Current understanding of dystrophin-related muscular dystrophy and therapeutic challenges ahead

Chin Med J (Engl). 2006 Aug 20;119(16):1381-91.


Objective: To review the recent research progress in dystrophin-related muscular dystrophy includes X-linked hereditary Duchenne and Becker muscular dystrophies (DMD and BMD).

Data sources: Information included in this article was identified by searches of PUBMED and other online resources using the key terms DMD, dystrophin, mutations, animal models, pathophysiology, gene expression, stem cells, gene therapy, cell therapy, and pharmacological. Study selection Mainly original milestone articles and timely reviews written by major pioneer investigators of the field were selected.

Results: The key issues related to the genetic basis and pathophysiological factors of the diseases were critically addressed. The availabilities and advantages of various animal models for the diseases were described. Major molecular and cellular therapeutic approaches were also discussed, many of which have indeed exhibited some success in pre-clinical studies but at the same time encountered a number of technical hurdles, including the efficient and systemic delivery of a functional gene and myogenic precursor/stem cells to repair genetic defects.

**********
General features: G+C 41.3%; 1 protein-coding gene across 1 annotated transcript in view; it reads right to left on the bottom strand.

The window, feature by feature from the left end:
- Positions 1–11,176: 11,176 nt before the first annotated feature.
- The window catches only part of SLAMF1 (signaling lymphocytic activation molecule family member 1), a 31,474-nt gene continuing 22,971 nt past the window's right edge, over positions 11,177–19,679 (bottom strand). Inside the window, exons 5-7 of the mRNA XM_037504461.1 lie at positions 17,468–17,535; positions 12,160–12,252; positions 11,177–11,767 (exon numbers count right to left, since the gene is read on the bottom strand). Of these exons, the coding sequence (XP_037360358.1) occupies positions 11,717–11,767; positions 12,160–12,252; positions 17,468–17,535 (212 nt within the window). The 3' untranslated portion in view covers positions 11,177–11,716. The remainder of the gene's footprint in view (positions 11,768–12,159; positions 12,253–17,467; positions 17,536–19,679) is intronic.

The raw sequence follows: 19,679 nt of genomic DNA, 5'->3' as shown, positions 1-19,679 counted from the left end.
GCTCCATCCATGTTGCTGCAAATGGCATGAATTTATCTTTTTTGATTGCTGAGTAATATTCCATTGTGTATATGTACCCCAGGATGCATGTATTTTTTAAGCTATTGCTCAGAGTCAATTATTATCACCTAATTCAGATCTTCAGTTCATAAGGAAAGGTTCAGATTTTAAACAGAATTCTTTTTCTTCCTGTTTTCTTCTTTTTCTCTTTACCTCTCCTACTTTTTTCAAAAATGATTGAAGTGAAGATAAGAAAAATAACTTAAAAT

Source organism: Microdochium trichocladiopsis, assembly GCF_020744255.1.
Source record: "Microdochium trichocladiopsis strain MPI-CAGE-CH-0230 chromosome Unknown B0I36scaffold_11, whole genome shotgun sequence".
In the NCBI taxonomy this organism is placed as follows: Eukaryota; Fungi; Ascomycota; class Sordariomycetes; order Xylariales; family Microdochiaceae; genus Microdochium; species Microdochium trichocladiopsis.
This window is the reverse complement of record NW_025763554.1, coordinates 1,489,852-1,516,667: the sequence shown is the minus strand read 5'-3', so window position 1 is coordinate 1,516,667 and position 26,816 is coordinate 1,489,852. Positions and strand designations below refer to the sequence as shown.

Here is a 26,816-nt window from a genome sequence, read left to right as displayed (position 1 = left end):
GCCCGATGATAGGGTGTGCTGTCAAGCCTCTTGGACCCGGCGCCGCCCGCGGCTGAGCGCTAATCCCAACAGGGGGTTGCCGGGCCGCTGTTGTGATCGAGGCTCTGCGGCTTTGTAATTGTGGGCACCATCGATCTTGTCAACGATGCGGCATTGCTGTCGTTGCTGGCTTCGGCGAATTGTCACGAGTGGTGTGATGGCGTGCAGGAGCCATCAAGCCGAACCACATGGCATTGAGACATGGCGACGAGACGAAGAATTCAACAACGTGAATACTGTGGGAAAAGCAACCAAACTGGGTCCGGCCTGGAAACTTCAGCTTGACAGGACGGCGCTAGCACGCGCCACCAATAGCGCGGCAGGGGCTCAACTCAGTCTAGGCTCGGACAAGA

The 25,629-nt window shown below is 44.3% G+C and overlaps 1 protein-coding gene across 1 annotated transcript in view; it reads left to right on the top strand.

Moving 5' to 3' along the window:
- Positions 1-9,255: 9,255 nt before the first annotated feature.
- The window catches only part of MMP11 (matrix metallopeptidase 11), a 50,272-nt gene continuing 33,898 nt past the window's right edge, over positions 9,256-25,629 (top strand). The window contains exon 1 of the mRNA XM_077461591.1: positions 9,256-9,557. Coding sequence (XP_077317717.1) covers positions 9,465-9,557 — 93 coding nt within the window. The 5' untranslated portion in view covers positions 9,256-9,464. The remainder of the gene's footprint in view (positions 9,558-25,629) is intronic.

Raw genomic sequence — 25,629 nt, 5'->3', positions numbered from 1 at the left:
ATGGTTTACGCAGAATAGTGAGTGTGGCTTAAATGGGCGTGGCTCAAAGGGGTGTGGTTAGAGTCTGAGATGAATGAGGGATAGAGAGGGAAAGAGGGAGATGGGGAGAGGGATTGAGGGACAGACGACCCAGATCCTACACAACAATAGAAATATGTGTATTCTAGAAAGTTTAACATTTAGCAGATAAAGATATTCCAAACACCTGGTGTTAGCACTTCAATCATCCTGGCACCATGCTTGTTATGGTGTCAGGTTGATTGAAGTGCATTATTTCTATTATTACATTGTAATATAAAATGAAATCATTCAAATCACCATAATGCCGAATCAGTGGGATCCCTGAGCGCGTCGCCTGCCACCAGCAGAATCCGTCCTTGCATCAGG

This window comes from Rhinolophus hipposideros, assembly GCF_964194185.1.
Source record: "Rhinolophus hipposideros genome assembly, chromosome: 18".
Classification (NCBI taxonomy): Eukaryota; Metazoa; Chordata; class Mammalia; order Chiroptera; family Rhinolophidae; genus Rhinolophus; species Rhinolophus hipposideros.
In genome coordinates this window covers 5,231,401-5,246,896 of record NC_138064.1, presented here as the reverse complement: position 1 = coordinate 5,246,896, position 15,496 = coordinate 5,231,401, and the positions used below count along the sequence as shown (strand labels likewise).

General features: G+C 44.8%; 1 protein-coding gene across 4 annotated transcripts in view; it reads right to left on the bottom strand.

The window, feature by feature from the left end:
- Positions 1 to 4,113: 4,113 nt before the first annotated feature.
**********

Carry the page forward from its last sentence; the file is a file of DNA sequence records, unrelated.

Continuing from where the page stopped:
Conclusions: Further understanding of pathophysiological mechanisms at molecular levels and regenerative properties of myogenic precursor/stem cells will promote the development of multiple therapeutic strategies. The combined use of multiple strategies may represent the major challenge as well as the greatest hope for the therapy of these diseases in coming years.

Publication types

  • Review

MeSH terms

  • Animals
  • Disease Models, Animal
  • Dystrophin / genetics
  • Dystrophin / physiology*
  • Genetic Therapy / methods
  • Humans
  • Models, Biological
  • Muscular Dystrophies / genetics
  • Muscular Dystrophies / physiopathology*
  • Muscular Dystrophies / therapy
  • Mutation / genetics
  • Utrophin / therapeutic use


  • Dystrophin
  • Utrophin